What Is the 12th Amendment?
The 12th Amendment to the United States Constitution is a brief passage that details the procedure governing the election of the president and vice president. It was ratified by the states in 1805 and modifies the Constitution's Article II.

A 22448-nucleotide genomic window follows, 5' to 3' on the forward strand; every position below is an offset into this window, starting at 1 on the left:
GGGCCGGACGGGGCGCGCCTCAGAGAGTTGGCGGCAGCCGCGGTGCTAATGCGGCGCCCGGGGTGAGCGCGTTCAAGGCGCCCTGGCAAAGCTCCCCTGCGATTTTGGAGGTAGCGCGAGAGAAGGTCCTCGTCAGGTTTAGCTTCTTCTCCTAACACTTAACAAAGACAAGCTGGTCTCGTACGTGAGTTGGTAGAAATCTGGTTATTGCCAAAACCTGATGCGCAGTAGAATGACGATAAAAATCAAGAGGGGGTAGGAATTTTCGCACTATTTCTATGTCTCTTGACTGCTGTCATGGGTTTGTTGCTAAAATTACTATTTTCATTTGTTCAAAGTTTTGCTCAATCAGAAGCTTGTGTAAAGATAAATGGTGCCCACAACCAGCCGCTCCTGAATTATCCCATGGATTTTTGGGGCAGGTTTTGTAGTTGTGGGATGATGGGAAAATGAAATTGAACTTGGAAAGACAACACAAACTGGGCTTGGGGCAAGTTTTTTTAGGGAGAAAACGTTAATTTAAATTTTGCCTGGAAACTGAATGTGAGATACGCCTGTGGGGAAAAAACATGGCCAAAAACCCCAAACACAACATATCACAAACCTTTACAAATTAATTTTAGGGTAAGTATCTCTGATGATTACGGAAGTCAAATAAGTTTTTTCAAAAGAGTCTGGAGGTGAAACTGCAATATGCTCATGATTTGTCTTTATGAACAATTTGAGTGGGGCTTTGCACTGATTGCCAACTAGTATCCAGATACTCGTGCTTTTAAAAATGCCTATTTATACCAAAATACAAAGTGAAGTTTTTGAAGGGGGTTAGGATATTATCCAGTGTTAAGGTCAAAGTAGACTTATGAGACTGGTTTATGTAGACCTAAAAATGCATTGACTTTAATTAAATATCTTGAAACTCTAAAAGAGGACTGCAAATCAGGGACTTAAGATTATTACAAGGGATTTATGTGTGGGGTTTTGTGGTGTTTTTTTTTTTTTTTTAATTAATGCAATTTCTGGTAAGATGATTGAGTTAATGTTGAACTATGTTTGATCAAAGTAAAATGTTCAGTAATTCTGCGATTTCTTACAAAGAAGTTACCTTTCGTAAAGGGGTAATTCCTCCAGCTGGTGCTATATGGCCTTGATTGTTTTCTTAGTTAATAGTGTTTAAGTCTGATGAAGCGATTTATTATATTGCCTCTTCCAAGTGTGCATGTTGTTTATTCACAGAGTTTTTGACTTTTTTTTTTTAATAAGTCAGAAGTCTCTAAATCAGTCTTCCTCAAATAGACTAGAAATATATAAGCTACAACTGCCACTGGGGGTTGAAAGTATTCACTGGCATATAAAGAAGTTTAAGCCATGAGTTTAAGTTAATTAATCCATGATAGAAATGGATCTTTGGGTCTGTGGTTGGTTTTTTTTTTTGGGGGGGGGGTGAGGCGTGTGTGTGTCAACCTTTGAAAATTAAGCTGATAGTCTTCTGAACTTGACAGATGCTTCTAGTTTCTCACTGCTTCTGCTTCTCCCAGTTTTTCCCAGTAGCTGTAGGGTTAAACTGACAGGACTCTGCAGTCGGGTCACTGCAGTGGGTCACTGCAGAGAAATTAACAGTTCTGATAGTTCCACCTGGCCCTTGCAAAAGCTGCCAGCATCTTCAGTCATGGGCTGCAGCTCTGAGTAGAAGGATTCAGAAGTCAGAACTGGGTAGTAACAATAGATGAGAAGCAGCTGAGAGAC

Many changes are imposed by the 12th Amendment. Electors of the Electoral College are required to distinctly cast one vote each for president and vice president, allowing candidates to run as a ticket. Electors can not vote for members of his or her own state for both offices. Eligibility restrictions that constitutionally apply to candidates for president officially apply to candidates for vice president. The House of Representatives is required to choose between the highest three finishers in the event that no candidate wins a majority of electoral votes. The Senate has the same responsibility concerning Vice Presidential candidates. Finally, the amendment required the vice president to act as the president in the event that none could be decided upon by inauguration day.